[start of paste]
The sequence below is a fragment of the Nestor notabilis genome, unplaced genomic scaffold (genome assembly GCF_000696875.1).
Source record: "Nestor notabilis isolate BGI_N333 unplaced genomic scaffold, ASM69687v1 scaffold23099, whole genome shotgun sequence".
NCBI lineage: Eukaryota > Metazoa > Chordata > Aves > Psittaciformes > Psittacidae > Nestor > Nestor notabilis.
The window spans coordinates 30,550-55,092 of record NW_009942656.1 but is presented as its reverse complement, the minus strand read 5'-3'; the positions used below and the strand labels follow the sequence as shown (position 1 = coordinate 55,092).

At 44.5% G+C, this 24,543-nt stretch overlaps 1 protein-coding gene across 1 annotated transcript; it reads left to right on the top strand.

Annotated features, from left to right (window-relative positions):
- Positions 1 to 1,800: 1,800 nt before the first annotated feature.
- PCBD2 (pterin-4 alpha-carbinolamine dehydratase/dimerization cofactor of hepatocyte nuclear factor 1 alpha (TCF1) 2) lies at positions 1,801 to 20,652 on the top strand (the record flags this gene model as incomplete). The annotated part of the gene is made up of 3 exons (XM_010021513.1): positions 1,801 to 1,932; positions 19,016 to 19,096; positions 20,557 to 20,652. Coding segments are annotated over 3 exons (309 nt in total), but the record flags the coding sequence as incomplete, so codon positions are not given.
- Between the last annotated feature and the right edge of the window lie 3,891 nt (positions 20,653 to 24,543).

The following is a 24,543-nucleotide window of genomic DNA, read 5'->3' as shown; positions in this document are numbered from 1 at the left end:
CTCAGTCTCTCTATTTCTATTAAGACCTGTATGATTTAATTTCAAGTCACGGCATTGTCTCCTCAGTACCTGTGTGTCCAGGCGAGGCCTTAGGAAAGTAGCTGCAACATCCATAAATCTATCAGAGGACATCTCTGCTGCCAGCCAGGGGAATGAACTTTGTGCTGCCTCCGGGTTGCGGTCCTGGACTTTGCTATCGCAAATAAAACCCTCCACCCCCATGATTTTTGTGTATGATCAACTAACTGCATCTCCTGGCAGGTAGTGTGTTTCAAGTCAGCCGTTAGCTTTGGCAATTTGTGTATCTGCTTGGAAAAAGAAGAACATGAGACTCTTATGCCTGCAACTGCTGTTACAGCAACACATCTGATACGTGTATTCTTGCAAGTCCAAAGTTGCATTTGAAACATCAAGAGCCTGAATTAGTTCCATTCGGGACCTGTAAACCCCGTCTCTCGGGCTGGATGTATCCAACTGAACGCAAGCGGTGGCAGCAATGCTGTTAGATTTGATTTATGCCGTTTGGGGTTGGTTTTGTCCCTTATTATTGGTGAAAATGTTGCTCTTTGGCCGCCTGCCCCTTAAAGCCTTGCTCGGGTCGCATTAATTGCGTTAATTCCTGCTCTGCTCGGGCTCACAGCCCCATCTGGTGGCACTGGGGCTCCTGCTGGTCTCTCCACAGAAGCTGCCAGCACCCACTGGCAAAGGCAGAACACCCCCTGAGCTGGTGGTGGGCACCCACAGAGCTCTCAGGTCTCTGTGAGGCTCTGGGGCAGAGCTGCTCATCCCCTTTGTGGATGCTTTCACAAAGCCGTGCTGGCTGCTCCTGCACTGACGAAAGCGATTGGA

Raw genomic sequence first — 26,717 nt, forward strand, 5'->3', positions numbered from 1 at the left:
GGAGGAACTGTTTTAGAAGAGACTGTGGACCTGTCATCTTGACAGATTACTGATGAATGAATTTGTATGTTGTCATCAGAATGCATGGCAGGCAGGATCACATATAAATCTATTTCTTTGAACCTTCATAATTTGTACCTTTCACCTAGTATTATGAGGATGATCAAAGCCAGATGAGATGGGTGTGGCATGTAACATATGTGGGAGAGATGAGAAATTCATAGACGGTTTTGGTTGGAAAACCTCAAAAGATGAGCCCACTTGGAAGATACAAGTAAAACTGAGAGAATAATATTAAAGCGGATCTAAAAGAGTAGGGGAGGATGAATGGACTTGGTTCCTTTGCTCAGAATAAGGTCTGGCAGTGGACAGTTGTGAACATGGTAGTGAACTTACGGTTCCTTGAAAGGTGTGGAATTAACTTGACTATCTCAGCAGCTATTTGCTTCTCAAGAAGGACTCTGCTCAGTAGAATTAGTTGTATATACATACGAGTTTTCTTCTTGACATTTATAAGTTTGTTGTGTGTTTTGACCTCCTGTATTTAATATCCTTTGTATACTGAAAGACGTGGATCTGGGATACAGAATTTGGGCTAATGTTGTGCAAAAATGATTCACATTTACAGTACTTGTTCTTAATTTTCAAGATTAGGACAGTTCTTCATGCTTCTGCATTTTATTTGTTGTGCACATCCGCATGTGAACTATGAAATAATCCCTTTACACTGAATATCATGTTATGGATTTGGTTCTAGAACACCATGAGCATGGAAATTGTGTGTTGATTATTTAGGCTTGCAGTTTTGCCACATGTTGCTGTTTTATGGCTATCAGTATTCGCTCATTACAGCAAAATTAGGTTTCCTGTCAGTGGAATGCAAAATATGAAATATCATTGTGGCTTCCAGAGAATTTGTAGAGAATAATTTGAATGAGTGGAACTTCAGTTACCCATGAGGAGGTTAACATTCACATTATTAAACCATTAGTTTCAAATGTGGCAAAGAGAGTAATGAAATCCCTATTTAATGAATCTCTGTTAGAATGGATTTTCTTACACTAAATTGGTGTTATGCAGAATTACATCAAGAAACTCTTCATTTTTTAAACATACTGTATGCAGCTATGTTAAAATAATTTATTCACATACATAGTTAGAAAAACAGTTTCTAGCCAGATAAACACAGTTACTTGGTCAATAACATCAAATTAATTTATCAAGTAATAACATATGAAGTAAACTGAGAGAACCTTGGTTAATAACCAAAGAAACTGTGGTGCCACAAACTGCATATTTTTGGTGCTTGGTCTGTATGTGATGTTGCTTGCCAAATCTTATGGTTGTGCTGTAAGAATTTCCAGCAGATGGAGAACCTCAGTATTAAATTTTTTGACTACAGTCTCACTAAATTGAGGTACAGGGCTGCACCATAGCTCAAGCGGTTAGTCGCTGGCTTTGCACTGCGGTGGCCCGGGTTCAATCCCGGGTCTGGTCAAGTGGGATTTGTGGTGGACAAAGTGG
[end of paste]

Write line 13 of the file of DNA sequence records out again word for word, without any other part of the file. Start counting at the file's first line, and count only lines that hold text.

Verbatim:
GGAGGAACTGTTTTAGAAGAGACTGTGGACCTGTCATCTTGACAGATTACTGATGAATGAATTTGTATGTTGTCATCAGAATGCATGGCAGGCAGGATCACATATAAATCTATTTCTTTGAACCTTCATAATTTGTACCTTTCACCTAGTATTATGAGGATGATCAAAGCCAGATGAGATGGGTGTGGCATGTAACATATGTGGGAGAGATGAGAAATTCATAGACGGTTTTGGTTGGAAAACCTCAAAAGATGAGCCCACTTGGAAGATACAAGTAAAACTGAGAGAATAATATTAAAGCGGATCTAAAAGAGTAGGGGAGGATGAATGGACTTGGTTCCTTTGCTCAGAATAAGGTCTGGCAGTGGACAGTTGTGAACATGGTAGTGAACTTACGGTTCCTTGAAAGGTGTGGAATTAACTTGACTATCTCAGCAGCTATTTGCTTCTCAAGAAGGACTCTGCTCAGTAGAATTAGTTGTATATACATACGAGTTTTCTTCTTGACATTTATAAGTTTGTTGTGTGTTTTGACCTCCTGTATTTAATATCCTTTGTATACTGAAAGACGTGGATCTGGGATACAGAATTTGGGCTAATGTTGTGCAAAAATGATTCACATTTACAGTACTTGTTCTTAATTTTCAAGATTAGGACAGTTCTTCATGCTTCTGCATTTTATTTGTTGTGCACATCCGCATGTGAACTATGAAATAATCCCTTTACACTGAATATCATGTTATGGATTTGGTTCTAGAACACCATGAGCATGGAAATTGTGTGTTGATTATTTAGGCTTGCAGTTTTGCCACATGTTGCTGTTTTATGGCTATCAGTATTCGCTCATTACAGCAAAATTAGGTTTCCTGTCAGTGGAATGCAAAATATGAAATATCATTGTGGCTTCCAGAGAATTTGTAGAGAATAATTTGAATGAGTGGAACTTCAGTTACCCATGAGGAGGTTAACATTCACATTATTAAACCATTAGTTTCAAATGTGGCAAAGAGAGTAATGAAATCCCTATTTAATGAATCTCTGTTAGAATGGATTTTCTTACACTAAATTGGTGTTATGCAGAATTACATCAAGAAACTCTTCATTTTTTAAACATACTGTATGCAGCTATGTTAAAATAATTTATTCACATACATAGTTAGAAAAACAGTTTCTAGCCAGATAAACACAGTTACTTGGTCAATAACATCAAATTAATTTATCAAGTAATAACATATGAAGTAAACTGAGAGAACCTTGGTTAATAACCAAAGAAACTGTGGTGCCACAAACTGCATATTTTTGGTGCTTGGTCTGTATGTGATGTTGCTTGCCAAATCTTATGGTTGTGCTGTAAGAATTTCCAGCAGATGGAGAACCTCAGTATTAAATTTTTTGACTACAGTCTCACTAAATTGAGGTACAGGGCTGCACCATAGCTCAAGCGGTTAGTCGCTGGCTTTGCACTGCGGTGGCCCGGGTTCAATCCCGGGTCTGGTCAAGTGGGATTTGTGGTGGACAAAGTGG